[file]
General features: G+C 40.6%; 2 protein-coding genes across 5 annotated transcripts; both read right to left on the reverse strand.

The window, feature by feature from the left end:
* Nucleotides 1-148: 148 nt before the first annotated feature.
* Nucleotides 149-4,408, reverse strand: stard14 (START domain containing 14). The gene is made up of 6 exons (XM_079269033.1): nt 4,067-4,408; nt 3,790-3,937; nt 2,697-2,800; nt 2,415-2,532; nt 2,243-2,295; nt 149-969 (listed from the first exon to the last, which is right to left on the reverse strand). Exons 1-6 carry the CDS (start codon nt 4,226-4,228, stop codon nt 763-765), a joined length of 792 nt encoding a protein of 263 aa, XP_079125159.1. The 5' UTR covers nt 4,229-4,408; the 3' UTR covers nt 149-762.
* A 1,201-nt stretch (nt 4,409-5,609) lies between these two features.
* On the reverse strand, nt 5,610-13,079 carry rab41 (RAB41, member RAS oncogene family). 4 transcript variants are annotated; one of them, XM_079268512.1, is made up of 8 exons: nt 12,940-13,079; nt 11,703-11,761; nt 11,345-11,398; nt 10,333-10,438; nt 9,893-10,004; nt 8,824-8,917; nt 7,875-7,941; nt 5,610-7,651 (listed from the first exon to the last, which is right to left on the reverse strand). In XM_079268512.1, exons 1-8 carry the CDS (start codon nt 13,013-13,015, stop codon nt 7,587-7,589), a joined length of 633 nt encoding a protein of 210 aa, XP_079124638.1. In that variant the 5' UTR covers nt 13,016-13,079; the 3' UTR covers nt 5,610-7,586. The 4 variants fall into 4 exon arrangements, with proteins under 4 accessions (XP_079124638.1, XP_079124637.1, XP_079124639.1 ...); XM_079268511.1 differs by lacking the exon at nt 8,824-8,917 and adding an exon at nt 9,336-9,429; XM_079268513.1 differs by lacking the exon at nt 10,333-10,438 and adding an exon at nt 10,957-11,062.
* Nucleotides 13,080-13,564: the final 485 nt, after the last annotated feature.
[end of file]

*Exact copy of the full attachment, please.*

General features: G+C 40.6%; 2 protein-coding genes across 5 annotated transcripts; both read right to left on the reverse strand.

The window, feature by feature from the left end:
* Nucleotides 1-148: 148 nt before the first annotated feature.
* Nucleotides 149-4,408, reverse strand: stard14 (START domain containing 14). The gene is made up of 6 exons (XM_079269033.1): nt 4,067-4,408; nt 3,790-3,937; nt 2,697-2,800; nt 2,415-2,532; nt 2,243-2,295; nt 149-969 (listed from the first exon to the last, which is right to left on the reverse strand). Exons 1-6 carry the CDS (start codon nt 4,226-4,228, stop codon nt 763-765), a joined length of 792 nt encoding a protein of 263 aa, XP_079125159.1. The 5' UTR covers nt 4,229-4,408; the 3' UTR covers nt 149-762.
* A 1,201-nt stretch (nt 4,409-5,609) lies between these two features.
* On the reverse strand, nt 5,610-13,079 carry rab41 (RAB41, member RAS oncogene family). 4 transcript variants are annotated; one of them, XM_079268512.1, is made up of 8 exons: nt 12,940-13,079; nt 11,703-11,761; nt 11,345-11,398; nt 10,333-10,438; nt 9,893-10,004; nt 8,824-8,917; nt 7,875-7,941; nt 5,610-7,651 (listed from the first exon to the last, which is right to left on the reverse strand). In XM_079268512.1, exons 1-8 carry the CDS (start codon nt 13,013-13,015, stop codon nt 7,587-7,589), a joined length of 633 nt encoding a protein of 210 aa, XP_079124638.1. In that variant the 5' UTR covers nt 13,016-13,079; the 3' UTR covers nt 5,610-7,586. The 4 variants fall into 4 exon arrangements, with proteins under 4 accessions (XP_079124638.1, XP_079124637.1, XP_079124639.1 ...); XM_079268511.1 differs by lacking the exon at nt 8,824-8,917 and adding an exon at nt 9,336-9,429; XM_079268513.1 differs by lacking the exon at nt 10,333-10,438 and adding an exon at nt 10,957-11,062.
* Nucleotides 13,080-13,564: the final 485 nt, after the last annotated feature.